When I was living in the Dallas suburbs, I belong to a vibrant and active chapter of the American Sewing Guild. The ladies in it were so talented and inspiring and it was just the thing to keep my creative juices flowing. One month we had a presentation on creating a jacket from a sweatshirt.
These types of projects are just up my alley. I don’t know why, but I love repurposing things. I see thrift stores as one big treasure chest of possibilities – diamonds in the rough just waiting to be polished to show their beauty. By comparison, craft stores feel cold and sterile to me. I prefer worn in things. Mass produced products these days just don’t have the quality, history or character of older items. Also, I seem to have this weird aversion for new things. I find their pristine condition a bit intimidating. I don’t want to ruin them so when I buy something, particularly clothes, I avoid wearing them, which is ridiculous and something I’m working on. Why I make things more precious than they are is beyond me. But then again, why fight my preferences and just accept that shabby is part of my aesthetic.
After that meeting I went straight to my favorite thrift store and found a couple of men’s sweatshirts and set to work on my jacket. Let’s be honest, this was the late 90’s, not a decade known for its style and the trend of creating a cardigan out of a sweatshirt turned up some questionable designs, most a bit “old lady”.
I am not here to judge anyone’s choices, this just wasn’t (and still isn’t) my style (I respect and applaud you to do you, with no apologies.) The idea though set my creative gears in motion and I made my version of the sweatshirt jacket. And by the time I was done, there was no evidence that it was ever a sweatshirt.
In the workshop, the presenter took a sweatshirt and used it as a base, covering it with strips of quilting cotton. I used a roll of batiks I had in my stash and sewed them on. Instead of sewing the strips right sides together to hide the raw edges, I just overlapped them using a zig-zag stitch. Then I did some freeform topstitching to give it a quilted look. That’s about all I took from the workshop because I decided to actually make a fitted jacket using a commercial pattern I had as a starting point (sorry, I don’t remember what pattern it was but any jacket pattern would do). Before I sewed on my strips, I removed the collar, cuffs and waistband, cutting the shirt up into raw yardage. I ended up using two sweatshirts.
I only needed enough fabric to do the front, back and the collar. After I had sewn on my batik strips, I cut out the jacket pattern pieces and sewed the fronts and backs together, serging the seams. I did need to adjust the darts to get a better fit but that wasn’t a big deal.
The collar was a bit of an afterthought and as the jacket progressed I thought a shawl collar would be a nice touch. The pattern only had a notched collar so I had to draft my own. I did this by putting the shell of the jacket on my dress form and draped muslin over it, drawing out the shape I wanted.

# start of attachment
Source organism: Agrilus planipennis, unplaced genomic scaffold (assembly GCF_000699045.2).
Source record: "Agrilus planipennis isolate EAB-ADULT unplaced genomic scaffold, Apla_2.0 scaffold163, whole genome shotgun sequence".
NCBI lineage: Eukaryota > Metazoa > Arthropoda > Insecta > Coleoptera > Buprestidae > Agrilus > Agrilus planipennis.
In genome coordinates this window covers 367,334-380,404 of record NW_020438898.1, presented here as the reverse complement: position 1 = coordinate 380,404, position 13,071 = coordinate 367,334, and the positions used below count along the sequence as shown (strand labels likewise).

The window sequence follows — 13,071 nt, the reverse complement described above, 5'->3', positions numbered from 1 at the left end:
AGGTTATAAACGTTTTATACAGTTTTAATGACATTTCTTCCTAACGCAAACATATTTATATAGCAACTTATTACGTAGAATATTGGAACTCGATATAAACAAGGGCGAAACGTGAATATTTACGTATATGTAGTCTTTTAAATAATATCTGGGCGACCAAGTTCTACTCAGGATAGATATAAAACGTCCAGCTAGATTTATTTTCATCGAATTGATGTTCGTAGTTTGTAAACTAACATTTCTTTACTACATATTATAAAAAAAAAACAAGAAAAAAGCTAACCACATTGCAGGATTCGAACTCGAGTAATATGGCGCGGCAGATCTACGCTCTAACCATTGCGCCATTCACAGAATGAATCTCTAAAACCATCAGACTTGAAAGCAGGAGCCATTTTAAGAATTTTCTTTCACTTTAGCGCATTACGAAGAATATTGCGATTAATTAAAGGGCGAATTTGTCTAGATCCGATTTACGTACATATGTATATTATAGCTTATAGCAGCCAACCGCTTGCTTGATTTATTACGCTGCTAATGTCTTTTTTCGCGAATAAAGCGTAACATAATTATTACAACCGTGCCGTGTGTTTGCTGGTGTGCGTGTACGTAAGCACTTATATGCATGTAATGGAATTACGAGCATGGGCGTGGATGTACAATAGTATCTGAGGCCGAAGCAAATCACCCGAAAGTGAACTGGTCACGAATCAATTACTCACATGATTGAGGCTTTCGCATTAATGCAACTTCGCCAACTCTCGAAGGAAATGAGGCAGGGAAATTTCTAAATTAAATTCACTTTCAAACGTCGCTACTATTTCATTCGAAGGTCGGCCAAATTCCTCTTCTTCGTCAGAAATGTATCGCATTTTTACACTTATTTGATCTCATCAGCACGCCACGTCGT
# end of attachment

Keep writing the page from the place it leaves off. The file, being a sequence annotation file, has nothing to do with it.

I used bias binding to finish off the edges that showed – the hem, front and collar.
I took a different approach on the sleeves. I’d been combining thrift store denim vests with hand knitted sleeves for awhile- directions here – so knitting sleeves for this project wasn’t anything new for me. I had a sport weight brown yarn that matched perfectly and decided to use the sleeves from the Double Leaves & Twist Duster in Shirley Paden’s Knitwear Design Workshop. I did find a flaw with the sleeve pattern. If I recall correctly, you need to make a mirror image of them as the design is not symmetrical but the pattern does not mention it (at least not in my version).
Also, as I was knitting along I came across this:
I’m sure you’ve never made such a silly mistake but it is so frustrating to be well into a garment and notice that you miscounted and now have a little jog where there should just be straight lines of rib. And once I see it, I can’t unsee it so I had to rip it back and fix it. But the pattern is gorgeous so it was worth doing right. When I finished the sleeves I just sewed them into the armhole and amazingly they fit without needing any adjustments (yay for stretchy knit fabric!)
At the next meeting I presented my jacket in show-and-tell and it was a hit. While I love the process of creating, I think my favorite part is showing it off. It’s kind of embarrassing but when I finish a project, I’ll put it on my dress form and admire it. I don’t drink or do drugs – my buzz comes from the sense of accomplishment when a project (done right) is completed. Funny thing is, I think I wore this jacket once. It came with me to all of my craft shows as a display and always got lots of attention. One year I finally sold it and I can only hope it was loved and appreciated as much as I loved making it. I’ve been thinking about doing another version of this, making it into a trench coat. I’ll let that idea percolate for awhile.